What Factors Are Considered?
Most sidewalks are considered public property, so if you're injured in a sidewalk accident, the big question is: who may be held liable for your injuries?
This question is complex because there are quite a few factors to consider, including:
- Where the sidewalk is located (i.e., on public or private property);
- Who is responsible for the upkeep of the sidewalk (e.g., city government, business owner);
- The condition of the sidewalk;
- The circumstances behind the accident;
- Whether anyone else was involved in the accident;
- Whether you were behaving safely or unsafely on the sidewalk.
While state laws say that landowners are responsible for sidewalk maintenance and could be charged with the cost of repairs, they might not be liable for injuries or damages to third parties using the sidewalk unless the city enacts an ordinance to deal with the liability issue.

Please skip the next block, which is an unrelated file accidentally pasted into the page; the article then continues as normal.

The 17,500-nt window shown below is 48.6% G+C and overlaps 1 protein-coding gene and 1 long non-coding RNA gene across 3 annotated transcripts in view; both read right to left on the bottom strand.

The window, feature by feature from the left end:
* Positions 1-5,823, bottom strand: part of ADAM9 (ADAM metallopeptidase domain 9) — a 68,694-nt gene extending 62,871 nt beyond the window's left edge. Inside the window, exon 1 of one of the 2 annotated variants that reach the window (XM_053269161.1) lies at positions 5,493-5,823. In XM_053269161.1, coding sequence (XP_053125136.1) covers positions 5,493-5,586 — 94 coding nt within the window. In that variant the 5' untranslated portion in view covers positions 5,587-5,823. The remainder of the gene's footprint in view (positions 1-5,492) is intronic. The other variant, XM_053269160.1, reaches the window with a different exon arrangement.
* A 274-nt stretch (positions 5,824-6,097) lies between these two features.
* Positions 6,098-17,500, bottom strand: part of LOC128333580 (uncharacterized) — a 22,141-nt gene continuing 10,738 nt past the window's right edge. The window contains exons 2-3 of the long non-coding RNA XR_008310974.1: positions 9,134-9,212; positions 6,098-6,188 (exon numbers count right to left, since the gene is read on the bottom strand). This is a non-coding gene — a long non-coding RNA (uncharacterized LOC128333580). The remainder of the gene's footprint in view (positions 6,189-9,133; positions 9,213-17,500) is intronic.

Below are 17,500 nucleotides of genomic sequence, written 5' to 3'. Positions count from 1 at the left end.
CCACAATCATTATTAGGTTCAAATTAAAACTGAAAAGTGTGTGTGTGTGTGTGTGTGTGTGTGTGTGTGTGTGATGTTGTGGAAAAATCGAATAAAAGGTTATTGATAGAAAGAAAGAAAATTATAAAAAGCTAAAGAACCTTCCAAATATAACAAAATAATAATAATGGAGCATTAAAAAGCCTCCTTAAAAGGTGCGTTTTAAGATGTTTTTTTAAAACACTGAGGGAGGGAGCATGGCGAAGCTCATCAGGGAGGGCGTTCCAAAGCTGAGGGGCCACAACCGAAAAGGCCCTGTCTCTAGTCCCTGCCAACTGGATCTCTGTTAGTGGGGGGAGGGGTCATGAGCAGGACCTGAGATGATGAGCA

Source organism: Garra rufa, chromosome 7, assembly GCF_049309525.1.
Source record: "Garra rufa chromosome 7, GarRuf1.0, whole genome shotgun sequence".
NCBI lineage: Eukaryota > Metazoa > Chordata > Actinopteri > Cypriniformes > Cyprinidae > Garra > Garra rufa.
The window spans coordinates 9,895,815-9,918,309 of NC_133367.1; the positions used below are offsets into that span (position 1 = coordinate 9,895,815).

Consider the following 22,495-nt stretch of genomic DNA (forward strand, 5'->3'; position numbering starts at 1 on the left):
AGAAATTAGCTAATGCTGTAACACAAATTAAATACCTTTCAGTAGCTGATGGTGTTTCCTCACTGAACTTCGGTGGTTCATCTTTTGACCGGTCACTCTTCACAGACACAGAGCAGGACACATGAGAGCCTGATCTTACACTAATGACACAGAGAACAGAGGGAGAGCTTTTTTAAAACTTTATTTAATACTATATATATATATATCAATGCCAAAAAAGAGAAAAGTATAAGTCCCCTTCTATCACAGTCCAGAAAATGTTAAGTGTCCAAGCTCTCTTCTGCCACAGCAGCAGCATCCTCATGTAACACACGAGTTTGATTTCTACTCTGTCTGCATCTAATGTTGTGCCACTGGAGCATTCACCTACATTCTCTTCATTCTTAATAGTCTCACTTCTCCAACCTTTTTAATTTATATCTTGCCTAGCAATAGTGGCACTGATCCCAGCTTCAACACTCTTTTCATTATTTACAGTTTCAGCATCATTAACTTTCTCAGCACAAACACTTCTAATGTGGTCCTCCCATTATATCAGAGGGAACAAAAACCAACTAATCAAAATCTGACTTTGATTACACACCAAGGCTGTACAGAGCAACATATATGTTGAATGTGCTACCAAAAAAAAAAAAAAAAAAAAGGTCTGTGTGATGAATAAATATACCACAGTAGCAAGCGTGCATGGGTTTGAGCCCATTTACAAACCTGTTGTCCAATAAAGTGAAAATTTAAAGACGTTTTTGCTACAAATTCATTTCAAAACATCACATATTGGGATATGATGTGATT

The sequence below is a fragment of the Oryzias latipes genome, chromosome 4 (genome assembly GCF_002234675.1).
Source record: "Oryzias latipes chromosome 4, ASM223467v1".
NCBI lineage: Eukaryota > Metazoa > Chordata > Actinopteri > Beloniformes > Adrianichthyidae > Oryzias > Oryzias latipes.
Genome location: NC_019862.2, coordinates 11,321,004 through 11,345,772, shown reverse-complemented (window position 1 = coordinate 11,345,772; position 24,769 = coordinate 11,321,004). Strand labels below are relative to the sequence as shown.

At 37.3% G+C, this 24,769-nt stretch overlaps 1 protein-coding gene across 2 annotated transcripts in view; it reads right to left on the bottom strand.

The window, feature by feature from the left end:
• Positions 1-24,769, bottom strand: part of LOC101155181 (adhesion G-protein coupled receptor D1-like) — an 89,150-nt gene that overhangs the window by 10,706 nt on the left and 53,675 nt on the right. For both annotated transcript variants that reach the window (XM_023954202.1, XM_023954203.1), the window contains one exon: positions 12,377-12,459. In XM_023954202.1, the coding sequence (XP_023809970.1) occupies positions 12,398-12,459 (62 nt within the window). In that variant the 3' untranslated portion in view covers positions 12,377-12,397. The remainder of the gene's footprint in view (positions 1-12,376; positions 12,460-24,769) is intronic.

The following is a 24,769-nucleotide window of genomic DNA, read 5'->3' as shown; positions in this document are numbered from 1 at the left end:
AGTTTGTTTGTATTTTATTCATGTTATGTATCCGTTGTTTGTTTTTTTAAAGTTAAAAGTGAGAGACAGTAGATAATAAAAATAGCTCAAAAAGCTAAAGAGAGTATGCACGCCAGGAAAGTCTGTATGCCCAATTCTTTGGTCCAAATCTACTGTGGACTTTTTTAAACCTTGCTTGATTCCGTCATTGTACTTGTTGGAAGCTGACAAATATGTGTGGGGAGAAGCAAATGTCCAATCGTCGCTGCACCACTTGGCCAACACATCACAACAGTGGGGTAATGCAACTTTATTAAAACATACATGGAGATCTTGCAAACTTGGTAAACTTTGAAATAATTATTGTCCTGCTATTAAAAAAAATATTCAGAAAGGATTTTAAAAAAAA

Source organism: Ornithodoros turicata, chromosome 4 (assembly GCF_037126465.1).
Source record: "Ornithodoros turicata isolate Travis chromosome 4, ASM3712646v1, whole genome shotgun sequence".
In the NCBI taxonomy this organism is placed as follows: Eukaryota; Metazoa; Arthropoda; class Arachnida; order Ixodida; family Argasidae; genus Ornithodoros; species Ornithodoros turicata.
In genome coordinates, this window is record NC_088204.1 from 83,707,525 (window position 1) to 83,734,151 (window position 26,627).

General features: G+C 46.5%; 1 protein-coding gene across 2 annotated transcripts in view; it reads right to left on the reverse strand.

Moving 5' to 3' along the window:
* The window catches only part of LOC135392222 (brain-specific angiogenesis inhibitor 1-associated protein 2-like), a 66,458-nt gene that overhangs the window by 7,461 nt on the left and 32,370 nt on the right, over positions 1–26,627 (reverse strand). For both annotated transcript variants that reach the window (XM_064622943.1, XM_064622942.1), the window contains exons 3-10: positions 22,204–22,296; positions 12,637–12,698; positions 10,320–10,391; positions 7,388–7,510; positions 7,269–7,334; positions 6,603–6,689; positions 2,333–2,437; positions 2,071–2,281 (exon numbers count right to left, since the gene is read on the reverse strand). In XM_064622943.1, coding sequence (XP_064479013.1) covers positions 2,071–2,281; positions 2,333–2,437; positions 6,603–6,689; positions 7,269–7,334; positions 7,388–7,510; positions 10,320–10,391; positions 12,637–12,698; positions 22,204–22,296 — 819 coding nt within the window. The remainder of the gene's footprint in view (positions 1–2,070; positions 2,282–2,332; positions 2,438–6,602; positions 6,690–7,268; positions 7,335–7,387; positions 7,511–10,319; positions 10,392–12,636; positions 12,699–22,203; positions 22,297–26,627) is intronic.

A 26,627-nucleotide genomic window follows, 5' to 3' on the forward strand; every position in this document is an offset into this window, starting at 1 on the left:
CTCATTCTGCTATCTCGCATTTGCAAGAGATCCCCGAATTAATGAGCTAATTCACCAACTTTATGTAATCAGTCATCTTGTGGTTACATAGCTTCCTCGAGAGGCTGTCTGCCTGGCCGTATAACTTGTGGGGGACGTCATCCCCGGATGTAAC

What Are the Common Causes of Sidewalk Injuries?
In some instances, sidewalk injuries are caused by collisions—for example, a runner or bicyclist on the sidewalk collides with a pedestrian. Some of the more common causes of sidewalk injuries include:
- Sidewalk defects, such as cracks, potholes, etc.
- Uneven sidewalk surfaces, such as when a tree root pushes one sidewalk slab higher than another;
- Icy or slippery conditions;
- Poor lighting;
- Obstructions on the sidewalk, such as trash, parked cars, and construction equipment;
- Poorly designed or constructed sidewalks;
- Collisions with other sidewalk users.
Who May Be Held Liable for Your Sidewalk Injury?
As noted, determining liability for a sidewalk injury can be a complicated matter. It depends on the type of accident (i.e., slip-and-fall, collision) and who was responsible for the conditions that caused the accident.